Who's Looking to Get More Teachers of Color Into Classrooms?

The achievement gap between white students and students of color persists despite years of efforts and interventions aimed at closing it. The gap is the most pronounced between white and African American students. Research indicates that the achievement gap exists even before children enter kindergarten and tends to widen over time.

One idea for closing the gap is for students of color to be taught by teachers who look like them. Past studies have suggested that students perform better when they can identify with their teachers and that teachers of color present an image of success for students.

These points will be familiar to anyone who has followed teacher recruitment and preparation efforts over the years. Initiatives backed by a range of funders, both public and private, have sought to get more teachers of color into schools. Big national outfits like Teach for America and the New Teacher Project address diversifying the ranks of teachers, and so do more local organizations, such as Teach Tomorrow in Oakland and the Urban Teacher Enhancement Program, in Birmingham, Alabama. 

One funder that's been paying attention to this issue is the W.K. Kellogg Foundation, which is both a major education funder and a foundation undertaking an ambitious effort to promote racial equity. For example, Kellogg money has backed an effort by the Wheelock College Aspire Institute, a national center focused on education and social policy, to bring more teachers of color to Boston schools. 

Most recently, Kellogg invested in a program designed to improve the pipeline for teachers of color into the Washington, D.C., public school system. It awarded more than $800,000 to the DC Public Education Fund toward helping male graduates of color become early childhood paraprofessionals, providing a pathway for these young men to become certified teachers.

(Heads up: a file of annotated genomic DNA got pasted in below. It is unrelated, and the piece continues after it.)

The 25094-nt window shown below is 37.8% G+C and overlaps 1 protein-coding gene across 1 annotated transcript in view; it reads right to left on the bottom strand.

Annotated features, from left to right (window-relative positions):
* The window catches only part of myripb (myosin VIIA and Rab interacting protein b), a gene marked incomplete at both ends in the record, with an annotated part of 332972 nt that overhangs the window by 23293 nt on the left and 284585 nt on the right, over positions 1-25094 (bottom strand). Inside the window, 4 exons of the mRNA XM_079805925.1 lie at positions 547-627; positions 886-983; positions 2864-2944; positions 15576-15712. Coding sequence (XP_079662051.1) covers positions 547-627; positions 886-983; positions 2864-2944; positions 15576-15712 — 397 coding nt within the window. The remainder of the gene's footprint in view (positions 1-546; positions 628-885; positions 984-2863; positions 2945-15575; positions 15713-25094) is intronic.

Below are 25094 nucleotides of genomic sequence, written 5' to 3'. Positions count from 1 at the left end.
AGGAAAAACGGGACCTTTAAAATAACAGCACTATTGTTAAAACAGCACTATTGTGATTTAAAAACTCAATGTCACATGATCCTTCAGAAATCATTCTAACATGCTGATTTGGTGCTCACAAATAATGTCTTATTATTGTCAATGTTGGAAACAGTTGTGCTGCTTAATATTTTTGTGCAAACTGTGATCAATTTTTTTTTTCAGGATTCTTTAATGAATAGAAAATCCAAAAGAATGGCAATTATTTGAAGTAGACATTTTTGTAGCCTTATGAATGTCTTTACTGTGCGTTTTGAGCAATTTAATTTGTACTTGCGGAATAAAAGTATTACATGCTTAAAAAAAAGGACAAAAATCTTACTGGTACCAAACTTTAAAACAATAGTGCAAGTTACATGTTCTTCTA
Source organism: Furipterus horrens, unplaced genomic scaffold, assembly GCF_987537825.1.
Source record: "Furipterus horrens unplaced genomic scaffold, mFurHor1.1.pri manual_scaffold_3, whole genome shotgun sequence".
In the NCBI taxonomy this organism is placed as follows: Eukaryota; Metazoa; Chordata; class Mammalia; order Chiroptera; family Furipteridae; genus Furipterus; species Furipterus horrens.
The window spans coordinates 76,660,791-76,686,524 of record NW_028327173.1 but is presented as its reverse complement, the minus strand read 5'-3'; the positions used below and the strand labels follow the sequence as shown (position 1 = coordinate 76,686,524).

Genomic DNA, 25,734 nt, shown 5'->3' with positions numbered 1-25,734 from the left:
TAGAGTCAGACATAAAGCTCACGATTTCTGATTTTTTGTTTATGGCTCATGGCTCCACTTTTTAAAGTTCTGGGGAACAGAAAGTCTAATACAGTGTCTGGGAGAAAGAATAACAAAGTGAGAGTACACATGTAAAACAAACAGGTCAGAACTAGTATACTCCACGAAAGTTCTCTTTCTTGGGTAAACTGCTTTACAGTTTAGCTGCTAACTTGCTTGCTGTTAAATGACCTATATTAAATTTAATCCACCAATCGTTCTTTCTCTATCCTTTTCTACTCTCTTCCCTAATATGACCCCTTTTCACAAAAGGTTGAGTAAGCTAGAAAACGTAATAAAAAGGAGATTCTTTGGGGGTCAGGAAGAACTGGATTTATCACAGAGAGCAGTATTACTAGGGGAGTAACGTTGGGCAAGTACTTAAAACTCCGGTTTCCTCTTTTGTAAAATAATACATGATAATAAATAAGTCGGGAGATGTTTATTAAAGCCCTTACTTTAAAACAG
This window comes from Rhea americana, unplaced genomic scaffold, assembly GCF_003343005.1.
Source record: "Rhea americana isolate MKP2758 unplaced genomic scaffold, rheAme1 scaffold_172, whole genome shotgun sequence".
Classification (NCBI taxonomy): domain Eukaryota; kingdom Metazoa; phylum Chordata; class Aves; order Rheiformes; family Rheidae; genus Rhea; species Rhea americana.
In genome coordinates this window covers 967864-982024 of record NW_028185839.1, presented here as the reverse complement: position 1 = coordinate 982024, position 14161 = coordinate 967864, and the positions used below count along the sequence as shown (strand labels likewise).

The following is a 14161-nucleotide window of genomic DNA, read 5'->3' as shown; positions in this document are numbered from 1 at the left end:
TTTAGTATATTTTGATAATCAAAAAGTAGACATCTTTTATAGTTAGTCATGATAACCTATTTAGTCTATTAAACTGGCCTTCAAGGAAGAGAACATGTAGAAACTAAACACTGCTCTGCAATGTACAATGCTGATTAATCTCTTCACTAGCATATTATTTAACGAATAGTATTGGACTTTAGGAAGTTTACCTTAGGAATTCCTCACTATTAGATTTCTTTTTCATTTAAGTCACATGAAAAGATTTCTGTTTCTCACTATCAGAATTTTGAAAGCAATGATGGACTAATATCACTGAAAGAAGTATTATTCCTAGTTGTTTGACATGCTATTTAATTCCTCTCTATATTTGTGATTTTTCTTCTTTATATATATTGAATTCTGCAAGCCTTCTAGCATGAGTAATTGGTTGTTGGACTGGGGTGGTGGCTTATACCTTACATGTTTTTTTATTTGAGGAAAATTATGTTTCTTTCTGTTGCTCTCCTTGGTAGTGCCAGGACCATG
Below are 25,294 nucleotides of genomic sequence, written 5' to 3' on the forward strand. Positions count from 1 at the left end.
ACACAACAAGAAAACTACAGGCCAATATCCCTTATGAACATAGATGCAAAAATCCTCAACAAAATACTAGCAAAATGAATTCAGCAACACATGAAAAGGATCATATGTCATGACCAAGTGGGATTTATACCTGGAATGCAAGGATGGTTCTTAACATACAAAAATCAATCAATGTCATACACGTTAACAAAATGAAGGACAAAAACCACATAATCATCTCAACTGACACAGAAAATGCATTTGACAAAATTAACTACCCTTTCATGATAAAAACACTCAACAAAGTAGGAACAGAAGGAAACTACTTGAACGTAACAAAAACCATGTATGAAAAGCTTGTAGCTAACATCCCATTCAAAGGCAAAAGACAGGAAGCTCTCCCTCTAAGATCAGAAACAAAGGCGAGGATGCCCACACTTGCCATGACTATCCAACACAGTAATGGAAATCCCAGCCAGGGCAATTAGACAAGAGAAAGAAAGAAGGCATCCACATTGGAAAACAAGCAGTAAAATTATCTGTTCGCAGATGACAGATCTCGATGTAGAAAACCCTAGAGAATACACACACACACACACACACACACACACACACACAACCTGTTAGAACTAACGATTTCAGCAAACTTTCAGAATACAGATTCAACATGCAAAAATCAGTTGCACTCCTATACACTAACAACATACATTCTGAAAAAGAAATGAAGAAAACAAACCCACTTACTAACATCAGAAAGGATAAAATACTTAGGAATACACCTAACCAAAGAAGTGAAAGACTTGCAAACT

African American students account for two-thirds of DCPS' total enrollment. However, the proportion of African American teachers has declined over the years. More than 20 years ago, African Americans accounted for 90 percent of the DCPS' teaching force. Over the years, that proportion has shrunk to less than 60 percent.

Kellogg's $886,000 grant to the D.C. Public Education Fund aligns well with the Fund's Empowering Males of Color initiative, which aims to close the racial and ethnic achievement gap in DCPS. Over the years, D.C. has received praise for its relative success in urban education, in light of consecutive years of improved achievement on the National Assessment of Educational Progress (NAEP), the biennial test often referred to as "the nation's report card." However, not many African American males have been beneficiaries of these improvements. 

For Kellogg, this grant aligns with its education and early childhood interests, which often intertwine with its racial equity work. Early action to close achievement gaps have benefits for children's future educational success, and Kellogg is right to focus this program on early learning years by helping young male D.C. graduates become early childhood paraprofessionals as a gateway to a teaching career. This could be a win-win for the kids and teachers alike.